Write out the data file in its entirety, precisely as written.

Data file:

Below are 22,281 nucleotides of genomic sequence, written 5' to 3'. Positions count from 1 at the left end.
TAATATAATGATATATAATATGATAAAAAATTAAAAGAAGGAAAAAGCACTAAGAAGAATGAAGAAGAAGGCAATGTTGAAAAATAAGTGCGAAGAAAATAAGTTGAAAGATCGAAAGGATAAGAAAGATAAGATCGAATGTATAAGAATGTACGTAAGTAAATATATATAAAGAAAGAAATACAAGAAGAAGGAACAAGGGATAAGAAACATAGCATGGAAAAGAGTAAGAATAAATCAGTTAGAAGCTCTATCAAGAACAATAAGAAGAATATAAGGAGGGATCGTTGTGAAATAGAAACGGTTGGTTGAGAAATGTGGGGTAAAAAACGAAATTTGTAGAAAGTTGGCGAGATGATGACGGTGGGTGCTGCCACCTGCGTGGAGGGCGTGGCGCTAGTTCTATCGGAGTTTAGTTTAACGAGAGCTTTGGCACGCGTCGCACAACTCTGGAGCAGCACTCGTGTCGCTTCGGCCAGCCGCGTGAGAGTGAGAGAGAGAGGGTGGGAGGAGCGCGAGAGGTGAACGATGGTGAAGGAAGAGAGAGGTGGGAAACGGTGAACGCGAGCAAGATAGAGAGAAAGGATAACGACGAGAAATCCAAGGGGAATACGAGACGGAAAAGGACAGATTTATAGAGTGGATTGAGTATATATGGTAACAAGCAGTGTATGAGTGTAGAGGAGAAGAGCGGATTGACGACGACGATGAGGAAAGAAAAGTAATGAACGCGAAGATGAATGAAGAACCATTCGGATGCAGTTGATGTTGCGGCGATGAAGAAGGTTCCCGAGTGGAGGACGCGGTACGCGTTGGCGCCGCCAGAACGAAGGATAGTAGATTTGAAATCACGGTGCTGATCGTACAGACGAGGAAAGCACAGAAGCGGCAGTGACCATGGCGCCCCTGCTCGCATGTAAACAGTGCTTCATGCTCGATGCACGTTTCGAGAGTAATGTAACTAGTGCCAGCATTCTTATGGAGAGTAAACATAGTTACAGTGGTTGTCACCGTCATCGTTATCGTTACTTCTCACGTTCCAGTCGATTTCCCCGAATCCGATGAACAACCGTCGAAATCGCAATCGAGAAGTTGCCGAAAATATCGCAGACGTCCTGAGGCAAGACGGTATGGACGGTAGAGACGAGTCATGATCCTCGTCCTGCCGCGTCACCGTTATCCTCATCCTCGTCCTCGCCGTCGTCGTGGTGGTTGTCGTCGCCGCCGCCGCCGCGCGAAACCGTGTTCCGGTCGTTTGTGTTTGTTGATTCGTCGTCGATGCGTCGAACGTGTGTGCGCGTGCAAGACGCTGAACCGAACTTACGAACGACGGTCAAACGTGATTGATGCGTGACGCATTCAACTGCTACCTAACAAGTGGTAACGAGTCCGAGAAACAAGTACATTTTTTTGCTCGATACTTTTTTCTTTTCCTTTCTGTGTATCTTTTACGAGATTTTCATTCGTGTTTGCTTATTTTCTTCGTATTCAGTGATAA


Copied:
Below are 22,281 nucleotides of genomic sequence, written 5' to 3'. Positions count from 1 at the left end.
TAATATAATGATATATAATATGATAAAAAATTAAAAGAAGGAAAAAGCACTAAGAAGAATGAAGAAGAAGGCAATGTTGAAAAATAAGTGCGAAGAAAATAAGTTGAAAGATCGAAAGGATAAGAAAGATAAGATCGAATGTATAAGAATGTACGTAAGTAAATATATATAAAGAAAGAAATACAAGAAGAAGGAACAAGGGATAAGAAACATAGCATGGAAAAGAGTAAGAATAAATCAGTTAGAAGCTCTATCAAGAACAATAAGAAGAATATAAGGAGGGATCGTTGTGAAATAGAAACGGTTGGTTGAGAAATGTGGGGTAAAAAACGAAATTTGTAGAAAGTTGGCGAGATGATGACGGTGGGTGCTGCCACCTGCGTGGAGGGCGTGGCGCTAGTTCTATCGGAGTTTAGTTTAACGAGAGCTTTGGCACGCGTCGCACAACTCTGGAGCAGCACTCGTGTCGCTTCGGCCAGCCGCGTGAGAGTGAGAGAGAGAGGGTGGGAGGAGCGCGAGAGGTGAACGATGGTGAAGGAAGAGAGAGGTGGGAAACGGTGAACGCGAGCAAGATAGAGAGAAAGGATAACGACGAGAAATCCAAGGGGAATACGAGACGGAAAAGGACAGATTTATAGAGTGGATTGAGTATATATGGTAACAAGCAGTGTATGAGTGTAGAGGAGAAGAGCGGATTGACGACGACGATGAGGAAAGAAAAGTAATGAACGCGAAGATGAATGAAGAACCATTCGGATGCAGTTGATGTTGCGGCGATGAAGAAGGTTCCCGAGTGGAGGACGCGGTACGCGTTGGCGCCGCCAGAACGAAGGATAGTAGATTTGAAATCACGGTGCTGATCGTACAGACGAGGAAAGCACAGAAGCGGCAGTGACCATGGCGCCCCTGCTCGCATGTAAACAGTGCTTCATGCTCGATGCACGTTTCGAGAGTAATGTAACTAGTGCCAGCATTCTTATGGAGAGTAAACATAGTTACAGTGGTTGTCACCGTCATCGTTATCGTTACTTCTCACGTTCCAGTCGATTTCCCCGAATCCGATGAACAACCGTCGAAATCGCAATCGAGAAGTTGCCGAAAATATCGCAGACGTCCTGAGGCAAGACGGTATGGACGGTAGAGACGAGTCATGATCCTCGTCCTGCCGCGTCACCGTTATCCTCATCCTCGTCCTCGCCGTCGTCGTGGTGGTTGTCGTCGCCGCCGCCGCCGCGCGAAACCGTGTTCCGGTCGTTTGTGTTTGTTGATTCGTCGTCGATGCGTCGAACGTGTGTGCGCGTGCAAGACGCTGAACCGAACTTACGAACGACGGTCAAACGTGATTGATGCGTGACGCATTCAACTGCTACCTAACAAGTGGTAACGAGTCCGAGAAACAAGTACATTTTTTTGCTCGATACTTTTTTCTTTTCCTTTCTGTGTATCTTTTACGAGATTTTCATTCGTGTTTGCTTATTTTCTTCGTATTCAGTGATAA